Just when you think things could not get more bizarre, they suddenly do.
Recently, US President Donald Trump talked of purchasing Greenland, the world’s largest island. Fair enough: he has, after all, purchased expensive parts of the world’s most famous island, Manhattan. “Absurd,” dismissed the prime minister of Denmark, of which Greenland is a semi-autonomous constituent territory. “Nasty!” responded Trump, cancelling his Denmark visit.
This could have ended there, a choice morsel in the 24x7 tweet-fest from Washington. But there is more here than the covetous glance of a real estate mogul at a generous swathe of beautiful, virgin territory. Earlier attempts by the US to buy Greenland—in 1946 and in 1867, the year of the Alaska purchase from the still smarting Russians—as well as fresh plans to open a consulate in Nuuk, Greenland’s capital, confirm an abiding strategic intent.
Greenland abuts into the Arctic, a region balanced in relative equilibrium between the Arctic nations—Canada, Denmark, Finland, Iceland, Norway, Sweden, Russia and the US. But global warming has brought its riches, till now frozen in primordial ice, within reach of greedy human hands. As the region warms at twice the global average, it is open season on valuable minerals, rare earths, 6 per cent of the world’s known oil resources and 25 per cent of gas reserves. The possibilities of pelf and profit are proliferating.
As are the rivalries. Russia, with its 24,000km Arctic coastline, is a Polar Great Power, building massive power plants, ports, military facilities and adding to its ice-breaker fleet. China is investing heavily in Arctic nations for energy and resources, its eyes set on the Northern Sea Route (NSR) that could cut down container travel time between Europe and China by several days. The Chinese refer to it as the Polar Silk Route and to themselves as a “near Arctic nation”. With ice-free summers in the Arctic estimated to be 20-40 years away, the NSR may soon be a viable reality. The Chinese flag, displayed on nuclear submarines, will inevitably follow. Against all this, the US does seem behind the curve; a Greenland purchase does not sound so over-the-top anymore.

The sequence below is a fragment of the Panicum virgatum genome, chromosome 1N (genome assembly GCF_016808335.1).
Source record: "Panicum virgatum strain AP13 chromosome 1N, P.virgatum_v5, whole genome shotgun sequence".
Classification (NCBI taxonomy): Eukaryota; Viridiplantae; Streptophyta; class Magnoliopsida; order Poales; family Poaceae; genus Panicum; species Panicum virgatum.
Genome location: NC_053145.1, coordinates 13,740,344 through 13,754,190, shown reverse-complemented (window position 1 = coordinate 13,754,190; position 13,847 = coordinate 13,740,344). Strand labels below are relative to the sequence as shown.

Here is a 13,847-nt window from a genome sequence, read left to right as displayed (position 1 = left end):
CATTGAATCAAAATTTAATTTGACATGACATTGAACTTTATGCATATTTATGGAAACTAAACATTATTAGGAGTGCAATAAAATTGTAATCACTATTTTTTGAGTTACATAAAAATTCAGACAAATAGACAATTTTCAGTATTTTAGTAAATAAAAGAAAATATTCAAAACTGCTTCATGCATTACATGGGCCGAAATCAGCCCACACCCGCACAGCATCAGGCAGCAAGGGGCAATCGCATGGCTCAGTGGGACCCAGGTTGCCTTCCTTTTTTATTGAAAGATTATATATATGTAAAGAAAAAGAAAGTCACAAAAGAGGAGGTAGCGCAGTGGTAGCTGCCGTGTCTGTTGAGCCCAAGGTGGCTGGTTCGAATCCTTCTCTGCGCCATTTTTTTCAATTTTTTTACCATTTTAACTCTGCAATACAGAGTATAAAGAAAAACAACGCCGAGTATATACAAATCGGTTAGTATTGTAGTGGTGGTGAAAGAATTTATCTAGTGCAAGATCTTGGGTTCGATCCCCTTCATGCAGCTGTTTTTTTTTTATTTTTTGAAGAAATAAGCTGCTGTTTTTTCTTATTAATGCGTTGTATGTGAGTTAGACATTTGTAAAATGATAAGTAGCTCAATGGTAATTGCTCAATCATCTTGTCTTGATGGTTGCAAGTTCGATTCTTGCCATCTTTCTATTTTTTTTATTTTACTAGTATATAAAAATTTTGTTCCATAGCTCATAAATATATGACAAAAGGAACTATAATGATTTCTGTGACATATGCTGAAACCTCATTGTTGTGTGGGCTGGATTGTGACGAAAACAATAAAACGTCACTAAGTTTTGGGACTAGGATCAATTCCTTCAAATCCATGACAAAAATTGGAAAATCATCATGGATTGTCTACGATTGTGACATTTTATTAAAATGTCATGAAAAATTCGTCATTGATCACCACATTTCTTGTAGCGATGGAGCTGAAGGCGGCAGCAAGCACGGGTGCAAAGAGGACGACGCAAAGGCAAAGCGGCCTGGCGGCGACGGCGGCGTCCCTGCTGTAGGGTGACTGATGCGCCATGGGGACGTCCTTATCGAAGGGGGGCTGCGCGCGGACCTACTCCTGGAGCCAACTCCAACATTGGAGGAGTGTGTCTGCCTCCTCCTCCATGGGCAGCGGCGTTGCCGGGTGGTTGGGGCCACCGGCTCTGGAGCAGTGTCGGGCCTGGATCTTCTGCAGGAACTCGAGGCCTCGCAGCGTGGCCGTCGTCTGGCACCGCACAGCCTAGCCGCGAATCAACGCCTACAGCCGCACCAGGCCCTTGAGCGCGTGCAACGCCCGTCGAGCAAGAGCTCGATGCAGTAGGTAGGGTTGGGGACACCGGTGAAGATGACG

This surge for dominance is virtually unregulated. Unlike Antarctica, protected by a treaty, the Arctic is open to sovereignty tussles, with nations claiming 200 nautical miles of exclusive economic zones and overlapping continental shelves. Add the complication that the US has not ratified the Law of the Sea and you have the makings of a wild North.
Only the Arctic Council, focused on environment protection and sustainability, regulates cooperation in the region. India became an observer to the council in 2013 after an intensive campaign, its credentials burnished by creditable scientific work in Antarctica. Interest in trade and resources was played down. Our contribution to the council, however, has been less than substantial. Scarce resources and competing priorities result in only token appearances at its meetings in remote destinations like Yellowknife and Whitehorse. Himadri, India’s research station on Svalbard, 1,200km short of the North Pole, remains the sole bright spot.
A comprehensive Arctic strategy should now be in the pipeline. Close engagement with Arctic nations, meaningful participation in council meetings, outreach to Arctic indigenous communities and sustained scientific work will play to our strength. Trade and strategic presence will follow.
Incidentally, the 1920 Svalbard Treaty conferred sovereignty over Svalbard on Norway. It also conferred equal rights of access, hunting, fishing and other economic activity on the other signatories, which include India as a British ‘dominion’. Bit of a schlep to catch a fish, but it is good to know.
The writer is a former high commissioner of India to the UK and ambassador to the US